Thank you so much for all your support on my big announcement day yesterday! If you missed it, or if you want more information about my book or the album, check out yesterday's post! What's that? You want to add it to your goodreads TBR shelf? You're an angel. :)
So, I’ve been wanting to tell this story for a long time. Multiple months, in fact.
If you watched my vlog announcement yesterday, or saw it on Publishers Marketplace or twitter or facebook, or if you received the note tied to Hedwig’s leg, you know that my YA debut, DAMSEL DISTRESSED has been sold to Spencer Hill Contemporary (October 2014).
Let us pause for a mini gif party.
So, my book is going to be a book.
But how did this happen?
No, really. How did this ACTUALLY happen?
How did my little book get here?
Stories about how people find their agents and/or how their books find homes with editors/presses are still among my favorite posts in the world of writer blogs.
And this is my contribution.
Let me tell you a little story.
The story of how DAMSEL DISTRESSED found her home.
In December, I posted about signing with Jessica Sinsheimer. It was one of the most exciting moments of my literary life! I thank my lucky stars every day that Jessica is the agent by my side through this process--that I don't just have AN agent. I have an AMAZING agent.
But at the time of that posting, there was much that I couldn’t say, because my finding Jessica was actually just a single piece of a very complicated puzzle.
In late spring of 2012, my manuscript was fresh out of a smashing contest, The Writers Voice. My little query/page garnered 7 full requests and my brain was already turning to mush inside my skull.
Soon after, I went to my first conference, entered more contests, queried, and I was sending out requested pages left and right.
I was getting requests. This was SPECIFICALLY because my query had been polished to a nice shine by my incredible #teamcupidsLC, and Cupid herself.
What I didn’t know at the time was that my manuscript wasn’t there yet.
The query and first third… maybe even first half of my manuscript was doing its job, but the story wasn’t going where it needed to go.
During this time, I had several personal responses from respected, successful agents, and two specific R&Rs that had some incredible insights.
With a fire in my eyes, I spent the summer revising my manuscript.
And by revising, I mean, rewriting, restructuring, killing darlings, changing the ending (like WHOA), adding/subtracting/combining characters, and basically revamping the story in some major, fundamental ways.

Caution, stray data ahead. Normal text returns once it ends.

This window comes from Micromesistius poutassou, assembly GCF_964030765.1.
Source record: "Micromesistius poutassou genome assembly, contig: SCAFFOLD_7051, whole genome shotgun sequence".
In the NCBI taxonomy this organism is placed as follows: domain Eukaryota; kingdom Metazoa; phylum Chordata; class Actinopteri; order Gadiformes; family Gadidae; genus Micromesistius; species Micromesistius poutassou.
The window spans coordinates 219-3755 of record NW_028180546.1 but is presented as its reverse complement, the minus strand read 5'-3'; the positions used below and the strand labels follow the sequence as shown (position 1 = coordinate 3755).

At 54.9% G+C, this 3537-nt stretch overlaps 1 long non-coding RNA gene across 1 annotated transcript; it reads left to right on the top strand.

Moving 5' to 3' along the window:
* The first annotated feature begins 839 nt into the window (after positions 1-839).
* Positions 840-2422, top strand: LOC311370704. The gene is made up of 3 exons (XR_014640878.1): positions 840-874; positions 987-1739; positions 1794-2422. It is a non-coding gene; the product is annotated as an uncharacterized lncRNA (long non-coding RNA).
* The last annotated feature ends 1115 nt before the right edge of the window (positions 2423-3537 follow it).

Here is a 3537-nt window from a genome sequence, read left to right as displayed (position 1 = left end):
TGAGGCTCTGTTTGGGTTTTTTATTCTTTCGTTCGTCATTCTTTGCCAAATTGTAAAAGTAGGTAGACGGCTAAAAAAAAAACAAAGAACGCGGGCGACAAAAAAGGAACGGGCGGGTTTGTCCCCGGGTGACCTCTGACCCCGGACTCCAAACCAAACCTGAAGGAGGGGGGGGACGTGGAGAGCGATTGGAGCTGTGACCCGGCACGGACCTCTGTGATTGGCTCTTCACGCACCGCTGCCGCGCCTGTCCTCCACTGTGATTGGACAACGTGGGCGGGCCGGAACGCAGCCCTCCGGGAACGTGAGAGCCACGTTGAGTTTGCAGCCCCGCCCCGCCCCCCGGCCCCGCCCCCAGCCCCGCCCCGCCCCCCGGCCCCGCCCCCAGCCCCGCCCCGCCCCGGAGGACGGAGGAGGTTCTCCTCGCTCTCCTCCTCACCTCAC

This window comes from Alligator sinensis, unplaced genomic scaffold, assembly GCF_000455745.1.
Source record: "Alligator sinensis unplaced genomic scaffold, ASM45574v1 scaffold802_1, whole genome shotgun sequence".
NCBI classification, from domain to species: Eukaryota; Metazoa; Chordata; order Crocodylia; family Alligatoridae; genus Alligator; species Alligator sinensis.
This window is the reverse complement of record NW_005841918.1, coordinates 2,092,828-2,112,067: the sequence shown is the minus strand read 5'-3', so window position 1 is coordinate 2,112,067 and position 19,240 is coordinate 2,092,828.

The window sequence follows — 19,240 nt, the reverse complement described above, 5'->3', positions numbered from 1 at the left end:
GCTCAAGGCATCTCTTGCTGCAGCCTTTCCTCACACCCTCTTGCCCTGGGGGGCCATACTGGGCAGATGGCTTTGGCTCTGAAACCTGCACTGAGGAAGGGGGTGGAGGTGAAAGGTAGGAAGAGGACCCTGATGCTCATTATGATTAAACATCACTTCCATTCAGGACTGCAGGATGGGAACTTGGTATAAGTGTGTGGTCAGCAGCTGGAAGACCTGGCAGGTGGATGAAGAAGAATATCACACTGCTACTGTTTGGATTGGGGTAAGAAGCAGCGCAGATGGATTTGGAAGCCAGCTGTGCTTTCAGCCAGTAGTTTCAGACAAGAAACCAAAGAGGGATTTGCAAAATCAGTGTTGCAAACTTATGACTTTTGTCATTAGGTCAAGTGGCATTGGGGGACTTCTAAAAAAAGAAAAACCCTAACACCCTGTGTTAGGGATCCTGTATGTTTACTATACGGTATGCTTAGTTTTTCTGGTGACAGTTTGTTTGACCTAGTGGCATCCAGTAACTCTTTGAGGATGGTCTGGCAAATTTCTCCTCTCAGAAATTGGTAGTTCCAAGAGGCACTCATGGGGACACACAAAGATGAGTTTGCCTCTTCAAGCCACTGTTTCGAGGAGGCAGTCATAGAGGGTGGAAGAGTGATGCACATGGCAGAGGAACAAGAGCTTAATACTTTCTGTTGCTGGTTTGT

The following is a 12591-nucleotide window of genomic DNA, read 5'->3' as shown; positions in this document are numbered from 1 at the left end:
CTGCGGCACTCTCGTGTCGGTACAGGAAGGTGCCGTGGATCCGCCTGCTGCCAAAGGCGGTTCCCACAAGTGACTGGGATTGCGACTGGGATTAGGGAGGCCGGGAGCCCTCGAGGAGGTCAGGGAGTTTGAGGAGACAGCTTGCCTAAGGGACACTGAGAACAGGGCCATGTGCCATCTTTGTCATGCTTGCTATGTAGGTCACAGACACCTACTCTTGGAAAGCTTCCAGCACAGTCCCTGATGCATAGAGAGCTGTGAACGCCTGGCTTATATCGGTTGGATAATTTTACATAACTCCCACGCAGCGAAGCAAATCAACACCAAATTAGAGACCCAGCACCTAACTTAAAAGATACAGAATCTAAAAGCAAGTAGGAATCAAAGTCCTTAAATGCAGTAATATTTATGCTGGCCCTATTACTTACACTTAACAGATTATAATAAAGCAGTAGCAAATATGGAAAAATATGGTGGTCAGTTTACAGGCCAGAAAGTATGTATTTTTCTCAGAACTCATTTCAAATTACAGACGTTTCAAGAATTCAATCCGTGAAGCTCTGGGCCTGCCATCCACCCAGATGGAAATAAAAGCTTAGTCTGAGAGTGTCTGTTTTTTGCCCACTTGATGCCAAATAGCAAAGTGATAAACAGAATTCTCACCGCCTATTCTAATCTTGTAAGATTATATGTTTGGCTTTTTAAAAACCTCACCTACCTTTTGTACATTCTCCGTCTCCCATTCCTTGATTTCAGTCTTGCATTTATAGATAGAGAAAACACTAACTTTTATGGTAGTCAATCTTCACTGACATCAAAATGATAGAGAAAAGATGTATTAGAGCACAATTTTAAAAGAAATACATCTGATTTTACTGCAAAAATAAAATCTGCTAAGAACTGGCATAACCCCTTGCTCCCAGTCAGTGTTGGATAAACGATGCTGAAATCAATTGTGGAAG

By the fall, I was ready. I felt ready. I was ready to send my manuscript back to some of the agents who said they’d give another look, and I was ready to query some other agents from scratch.
I was convinced that this version of my story was the right one. The one that would make a connection… some special connection and get me to the next step—whatever that might be.
Just before the holidays, responses started coming in. A few key passes from agents who I thought would love it. A few passes from agents that were just not feeling it at all. And a couple OMG-I-LOVE-THIS-BUT-I-CAN’T-TAKE-IT type replies. I was encouraged… sort of… but they were still passes. Still “No’s”. I knew I was close. I knew I was so close, but I STILL wasn’t sure if lightning would strike.
Around that time, another MEGA CONTEST—PitchWars, was announced, and after my success with The Writers Voice six months prior, I was torn. I knew that my MS wasn’t exactly contest fresh at this point. I’d gotten plenty of attention from a couple of contests’ final rounds, and I’d submitted pages to a handful of crit forums as well.
I knew in my gut that saturating the contest “market” with my pages wasn’t a great idea, but at the same time, I wasn’t sure how I was going to catch the attention of Agent!Right if I didn’t exhaust every possibility.
The other problem with entering PitchWars was that almost all of the mentors (mostly agented writers, pre-pubbed authors, and industry interns) were already my friends and a LARGE number of them had already read the early version of my manuscript.
In other words, most of the mentors had already had a go at my manuscript, and probably wouldn't be picking it for this contest.
Reluctantly, I sent a contest submission to one of my mentor-friends who hadn’t read it, beautiful, talented, kind--Andrea Hannah, and basically told her this:
“Errrrr. I’m not sure if something is WRONG with this or not. My readers—both friends and strangers—all tell me that they love my story. That it made them laugh and it made them cry… but I haven’t found the right agent yet, and so, I’m not sure if that means I just haven’t found them, or if there’s a problem. So, I guess I’d like to be considered for the contest… kinda? Okay. Bye.”
I attached my pages and went on with my life.
A couple of days later, I got a message from Andrea that said another one of the PitchWars mentors had read my submission/query/first pages from the contest slush email and was interested in reading the manuscript. This meant I might be selected for the contest, and I guessed that that was a good thing.
So, I sent her the manuscript.
And then I realized that she wasn’t just “any” mentor.
She was Danielle Ellison. She was an editor at Spencer Hill, and their new contemporary imprint,
Spencer Hill Contemporary.
And she was reading my book.
...to be continued.
Be sure to come back tomorrow for part two, and learn how my book went from editor to agent to editor again to DEAL! ((Here's the link for part 2!))